Ethical Theory Comparison
September 28, 2015
Ethical theory serves as the foundation for ethical solutions for to the difficult situations people encounter in life (Panza and Potthast, 2010). It is also something that is entirely personal. What works for one person may not work for another. There are so many shades of grey that it could fill up an entire box of Crayola 120 crayons. Ethical theory compares and relates one person's behavior to another. "What makes any action right or wrong?" is the starting place for any serious ethical study. (Manias, Monroe and Till, 2013). This paper will compare and contrast the virtue theory, utilitarianism, and deontological ethics.
Virtue ethics is also known as character ethics. It is the theory rooted in a person's character. It states that character matters above anything thing else in a person's life. This theory centers on the idea every individual is responsible all of their ethical choices. Like utilitarianisms, its primary focus is on the outcomes of decisions. An individual is accountable to foresee the consequences of their decisions and to make the best choice according to one's moral beliefs, even if it breaks the rules or law.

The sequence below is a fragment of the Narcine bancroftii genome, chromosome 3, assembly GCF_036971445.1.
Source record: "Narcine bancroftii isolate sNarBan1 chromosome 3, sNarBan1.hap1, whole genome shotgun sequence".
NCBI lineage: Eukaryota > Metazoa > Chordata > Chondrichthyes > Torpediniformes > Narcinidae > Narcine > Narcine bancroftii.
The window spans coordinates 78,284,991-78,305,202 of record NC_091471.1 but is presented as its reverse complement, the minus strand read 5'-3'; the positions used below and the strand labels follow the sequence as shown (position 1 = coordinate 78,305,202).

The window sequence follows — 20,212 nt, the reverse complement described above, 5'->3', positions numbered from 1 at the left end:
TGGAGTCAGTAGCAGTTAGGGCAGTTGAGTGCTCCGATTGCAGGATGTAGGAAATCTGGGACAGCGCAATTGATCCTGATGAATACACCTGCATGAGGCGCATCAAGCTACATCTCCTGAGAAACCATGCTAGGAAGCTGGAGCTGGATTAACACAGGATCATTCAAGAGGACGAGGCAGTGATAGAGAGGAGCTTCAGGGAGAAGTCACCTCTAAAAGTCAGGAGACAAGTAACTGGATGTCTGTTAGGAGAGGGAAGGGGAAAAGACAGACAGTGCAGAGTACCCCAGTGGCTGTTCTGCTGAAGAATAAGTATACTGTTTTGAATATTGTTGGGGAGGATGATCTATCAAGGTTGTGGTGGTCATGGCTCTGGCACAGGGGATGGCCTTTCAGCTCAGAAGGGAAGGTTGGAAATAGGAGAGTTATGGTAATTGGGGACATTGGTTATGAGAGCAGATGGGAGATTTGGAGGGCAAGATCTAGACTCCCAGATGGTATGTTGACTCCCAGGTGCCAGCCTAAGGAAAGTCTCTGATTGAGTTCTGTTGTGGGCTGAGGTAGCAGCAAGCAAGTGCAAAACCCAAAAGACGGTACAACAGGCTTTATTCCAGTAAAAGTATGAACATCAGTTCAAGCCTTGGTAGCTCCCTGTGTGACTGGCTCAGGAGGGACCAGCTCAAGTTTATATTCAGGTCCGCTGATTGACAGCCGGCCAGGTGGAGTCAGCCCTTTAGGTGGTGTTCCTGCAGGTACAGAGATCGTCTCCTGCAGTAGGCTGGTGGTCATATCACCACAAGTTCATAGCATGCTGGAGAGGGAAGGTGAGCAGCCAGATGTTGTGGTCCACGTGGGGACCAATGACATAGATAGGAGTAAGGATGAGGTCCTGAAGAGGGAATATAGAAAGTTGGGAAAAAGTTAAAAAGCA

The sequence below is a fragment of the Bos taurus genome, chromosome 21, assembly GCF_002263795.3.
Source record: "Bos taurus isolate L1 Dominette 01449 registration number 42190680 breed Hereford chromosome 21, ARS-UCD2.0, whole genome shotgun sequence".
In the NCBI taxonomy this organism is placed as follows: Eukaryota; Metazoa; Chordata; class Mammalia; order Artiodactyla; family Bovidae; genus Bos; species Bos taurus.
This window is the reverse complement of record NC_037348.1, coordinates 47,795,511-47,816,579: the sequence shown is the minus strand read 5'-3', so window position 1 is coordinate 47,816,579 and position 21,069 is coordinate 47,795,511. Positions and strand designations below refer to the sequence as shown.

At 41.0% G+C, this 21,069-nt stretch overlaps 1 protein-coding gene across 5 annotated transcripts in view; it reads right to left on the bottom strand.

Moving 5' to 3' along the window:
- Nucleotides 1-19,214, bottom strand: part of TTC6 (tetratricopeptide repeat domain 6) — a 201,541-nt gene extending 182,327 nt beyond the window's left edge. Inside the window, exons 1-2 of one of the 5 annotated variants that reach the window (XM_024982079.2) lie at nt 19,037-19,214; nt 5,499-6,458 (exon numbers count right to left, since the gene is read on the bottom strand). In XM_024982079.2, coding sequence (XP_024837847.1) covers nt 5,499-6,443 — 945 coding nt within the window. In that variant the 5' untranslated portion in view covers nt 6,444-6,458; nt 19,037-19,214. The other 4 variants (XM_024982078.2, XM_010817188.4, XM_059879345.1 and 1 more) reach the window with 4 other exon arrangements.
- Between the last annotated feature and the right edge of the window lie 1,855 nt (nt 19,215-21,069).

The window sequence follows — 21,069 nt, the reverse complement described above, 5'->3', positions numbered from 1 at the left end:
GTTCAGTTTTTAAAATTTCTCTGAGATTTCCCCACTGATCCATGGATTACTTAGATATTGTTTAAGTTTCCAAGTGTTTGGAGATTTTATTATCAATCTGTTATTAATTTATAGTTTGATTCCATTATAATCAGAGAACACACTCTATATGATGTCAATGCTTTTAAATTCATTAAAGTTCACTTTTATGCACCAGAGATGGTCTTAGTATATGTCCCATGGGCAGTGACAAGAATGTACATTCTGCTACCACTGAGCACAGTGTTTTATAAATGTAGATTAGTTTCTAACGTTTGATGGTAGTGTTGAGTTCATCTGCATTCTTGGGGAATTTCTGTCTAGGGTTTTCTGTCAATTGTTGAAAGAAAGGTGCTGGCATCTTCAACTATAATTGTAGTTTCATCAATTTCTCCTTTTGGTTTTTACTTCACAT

Utilitarianism ethics is a form of consequentialism, and its main philosophy is a person's decision stems from the desire to provide the greatest happiness to the most people. A person's course of action is determined by the amount of happiness the action creates for the greatest number of people. Another factor is how long that happiness lasts. Ethical decisions are not based on a person's self-interest, but rather the interest of the whole community. Utilitarianism does not have a predefined code of laws, and instead it mainly focuses on the outcome of a decision.
Deontological ethics bases its theory on the belief that people have a duty to adhere to a well-defined set of...